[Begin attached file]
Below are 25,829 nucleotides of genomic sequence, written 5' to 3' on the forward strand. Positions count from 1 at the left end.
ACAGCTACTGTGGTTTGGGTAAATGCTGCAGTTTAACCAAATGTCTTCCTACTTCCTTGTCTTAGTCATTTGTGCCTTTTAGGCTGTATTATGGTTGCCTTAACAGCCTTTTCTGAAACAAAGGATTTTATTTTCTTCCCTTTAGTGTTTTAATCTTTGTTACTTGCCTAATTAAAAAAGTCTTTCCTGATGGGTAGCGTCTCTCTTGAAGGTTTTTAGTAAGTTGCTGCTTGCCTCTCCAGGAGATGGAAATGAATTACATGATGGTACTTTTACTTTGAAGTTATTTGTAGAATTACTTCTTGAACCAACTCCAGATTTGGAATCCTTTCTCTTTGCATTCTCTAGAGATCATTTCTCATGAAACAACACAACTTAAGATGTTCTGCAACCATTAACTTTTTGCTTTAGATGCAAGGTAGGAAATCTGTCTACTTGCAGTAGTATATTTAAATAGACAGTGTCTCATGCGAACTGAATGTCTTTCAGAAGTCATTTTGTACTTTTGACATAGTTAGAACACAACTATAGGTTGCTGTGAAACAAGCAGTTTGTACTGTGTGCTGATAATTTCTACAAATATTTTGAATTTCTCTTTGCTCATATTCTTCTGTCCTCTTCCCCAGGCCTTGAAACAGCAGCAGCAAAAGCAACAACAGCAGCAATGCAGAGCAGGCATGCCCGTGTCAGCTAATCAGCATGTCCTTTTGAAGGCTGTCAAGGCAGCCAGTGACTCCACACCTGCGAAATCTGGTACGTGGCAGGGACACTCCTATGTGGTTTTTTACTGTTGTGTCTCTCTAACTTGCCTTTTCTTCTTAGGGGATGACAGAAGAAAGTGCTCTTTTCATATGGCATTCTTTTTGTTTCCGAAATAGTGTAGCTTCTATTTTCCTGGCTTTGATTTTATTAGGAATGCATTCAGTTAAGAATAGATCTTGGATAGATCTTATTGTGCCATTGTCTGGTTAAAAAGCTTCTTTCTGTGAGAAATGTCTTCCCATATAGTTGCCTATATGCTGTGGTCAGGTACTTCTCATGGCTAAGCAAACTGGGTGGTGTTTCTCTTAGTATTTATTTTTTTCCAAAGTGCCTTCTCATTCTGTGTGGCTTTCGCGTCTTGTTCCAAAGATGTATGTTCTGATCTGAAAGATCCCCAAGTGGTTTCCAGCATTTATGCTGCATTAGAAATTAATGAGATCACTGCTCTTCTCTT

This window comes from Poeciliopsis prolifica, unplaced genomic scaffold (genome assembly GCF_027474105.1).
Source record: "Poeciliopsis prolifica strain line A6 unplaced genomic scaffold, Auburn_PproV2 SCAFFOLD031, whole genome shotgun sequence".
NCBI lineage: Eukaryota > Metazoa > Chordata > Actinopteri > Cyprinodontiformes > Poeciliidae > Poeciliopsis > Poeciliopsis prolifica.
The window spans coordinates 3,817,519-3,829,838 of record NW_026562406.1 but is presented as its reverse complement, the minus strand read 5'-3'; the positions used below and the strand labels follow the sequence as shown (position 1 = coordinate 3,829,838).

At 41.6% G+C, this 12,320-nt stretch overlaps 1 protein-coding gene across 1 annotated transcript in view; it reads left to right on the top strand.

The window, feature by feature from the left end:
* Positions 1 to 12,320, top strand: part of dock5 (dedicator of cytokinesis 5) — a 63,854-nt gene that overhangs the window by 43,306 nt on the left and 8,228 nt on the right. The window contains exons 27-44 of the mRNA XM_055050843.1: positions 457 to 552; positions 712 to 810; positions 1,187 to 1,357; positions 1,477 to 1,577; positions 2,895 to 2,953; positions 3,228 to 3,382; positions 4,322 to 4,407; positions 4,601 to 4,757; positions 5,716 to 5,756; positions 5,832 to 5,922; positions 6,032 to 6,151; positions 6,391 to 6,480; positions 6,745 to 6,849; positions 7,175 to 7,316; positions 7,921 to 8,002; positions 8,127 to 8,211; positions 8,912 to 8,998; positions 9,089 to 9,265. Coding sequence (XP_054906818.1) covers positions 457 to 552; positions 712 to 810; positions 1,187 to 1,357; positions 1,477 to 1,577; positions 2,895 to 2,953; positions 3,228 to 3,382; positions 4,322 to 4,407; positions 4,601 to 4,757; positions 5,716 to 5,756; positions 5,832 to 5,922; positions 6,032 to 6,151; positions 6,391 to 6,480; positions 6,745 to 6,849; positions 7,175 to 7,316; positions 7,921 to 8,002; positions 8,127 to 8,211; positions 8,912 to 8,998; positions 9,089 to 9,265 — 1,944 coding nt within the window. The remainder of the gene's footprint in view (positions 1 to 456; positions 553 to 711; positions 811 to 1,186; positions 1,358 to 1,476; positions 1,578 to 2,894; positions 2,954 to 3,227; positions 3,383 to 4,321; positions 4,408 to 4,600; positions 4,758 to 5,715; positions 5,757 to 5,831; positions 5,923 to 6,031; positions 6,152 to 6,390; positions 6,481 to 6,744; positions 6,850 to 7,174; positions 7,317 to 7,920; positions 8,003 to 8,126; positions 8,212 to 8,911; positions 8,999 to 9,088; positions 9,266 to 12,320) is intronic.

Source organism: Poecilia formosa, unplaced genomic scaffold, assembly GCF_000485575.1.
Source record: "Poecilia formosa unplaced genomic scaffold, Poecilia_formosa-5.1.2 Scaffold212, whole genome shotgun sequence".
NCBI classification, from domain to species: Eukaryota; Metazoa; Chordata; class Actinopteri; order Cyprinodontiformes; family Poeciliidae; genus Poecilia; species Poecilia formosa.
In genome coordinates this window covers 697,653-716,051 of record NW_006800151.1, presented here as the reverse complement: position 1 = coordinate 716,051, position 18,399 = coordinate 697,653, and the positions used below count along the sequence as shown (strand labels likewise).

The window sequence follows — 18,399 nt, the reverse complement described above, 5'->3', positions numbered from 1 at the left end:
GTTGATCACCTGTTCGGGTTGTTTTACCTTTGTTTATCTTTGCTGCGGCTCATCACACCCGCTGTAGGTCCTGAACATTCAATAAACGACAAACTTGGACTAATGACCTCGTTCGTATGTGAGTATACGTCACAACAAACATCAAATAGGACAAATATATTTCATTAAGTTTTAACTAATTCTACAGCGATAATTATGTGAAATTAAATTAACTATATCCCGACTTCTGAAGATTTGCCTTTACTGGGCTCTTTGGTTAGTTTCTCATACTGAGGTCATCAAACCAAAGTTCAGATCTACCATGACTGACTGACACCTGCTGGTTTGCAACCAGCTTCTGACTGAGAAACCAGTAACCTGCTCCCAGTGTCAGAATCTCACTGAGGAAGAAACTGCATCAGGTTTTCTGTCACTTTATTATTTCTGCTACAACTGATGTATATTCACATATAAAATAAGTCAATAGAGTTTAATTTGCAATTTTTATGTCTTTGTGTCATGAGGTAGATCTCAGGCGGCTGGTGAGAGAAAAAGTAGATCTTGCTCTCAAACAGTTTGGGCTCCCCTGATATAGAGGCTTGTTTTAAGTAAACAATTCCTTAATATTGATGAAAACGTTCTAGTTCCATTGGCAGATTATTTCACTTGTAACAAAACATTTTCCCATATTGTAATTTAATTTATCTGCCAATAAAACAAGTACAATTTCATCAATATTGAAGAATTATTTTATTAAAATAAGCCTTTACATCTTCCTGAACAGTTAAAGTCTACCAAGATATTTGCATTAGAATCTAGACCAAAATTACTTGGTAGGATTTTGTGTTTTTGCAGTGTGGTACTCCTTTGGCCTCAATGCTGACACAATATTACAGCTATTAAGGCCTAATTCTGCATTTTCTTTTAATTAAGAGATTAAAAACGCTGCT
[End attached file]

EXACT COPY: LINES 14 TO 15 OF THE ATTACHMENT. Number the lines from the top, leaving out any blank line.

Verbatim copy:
The window sequence follows — 18,399 nt, the reverse complement described above, 5'->3', positions numbered from 1 at the left end:
GTTGATCACCTGTTCGGGTTGTTTTACCTTTGTTTATCTTTGCTGCGGCTCATCACACCCGCTGTAGGTCCTGAACATTCAATAAACGACAAACTTGGACTAATGACCTCGTTCGTATGTGAGTATACGTCACAACAAACATCAAATAGGACAAATATATTTCATTAAGTTTTAACTAATTCTACAGCGATAATTATGTGAAATTAAATTAACTATATCCCGACTTCTGAAGATTTGCCTTTACTGGGCTCTTTGGTTAGTTTCTCATACTGAGGTCATCAAACCAAAGTTCAGATCTACCATGACTGACTGACACCTGCTGGTTTGCAACCAGCTTCTGACTGAGAAACCAGTAACCTGCTCCCAGTGTCAGAATCTCACTGAGGAAGAAACTGCATCAGGTTTTCTGTCACTTTATTATTTCTGCTACAACTGATGTATATTCACATATAAAATAAGTCAATAGAGTTTAATTTGCAATTTTTATGTCTTTGTGTCATGAGGTAGATCTCAGGCGGCTGGTGAGAGAAAAAGTAGATCTTGCTCTCAAACAGTTTGGGCTCCCCTGATATAGAGGCTTGTTTTAAGTAAACAATTCCTTAATATTGATGAAAACGTTCTAGTTCCATTGGCAGATTATTTCACTTGTAACAAAACATTTTCCCATATTGTAATTTAATTTATCTGCCAATAAAACAAGTACAATTTCATCAATATTGAAGAATTATTTTATTAAAATAAGCCTTTACATCTTCCTGAACAGTTAAAGTCTACCAAGATATTTGCATTAGAATCTAGACCAAAATTACTTGGTAGGATTTTGTGTTTTTGCAGTGTGGTACTCCTTTGGCCTCAATGCTGACACAATATTACAGCTATTAAGGCCTAATTCTGCATTTTCTTTTAATTAAGAGATTAAAAACGCTGCT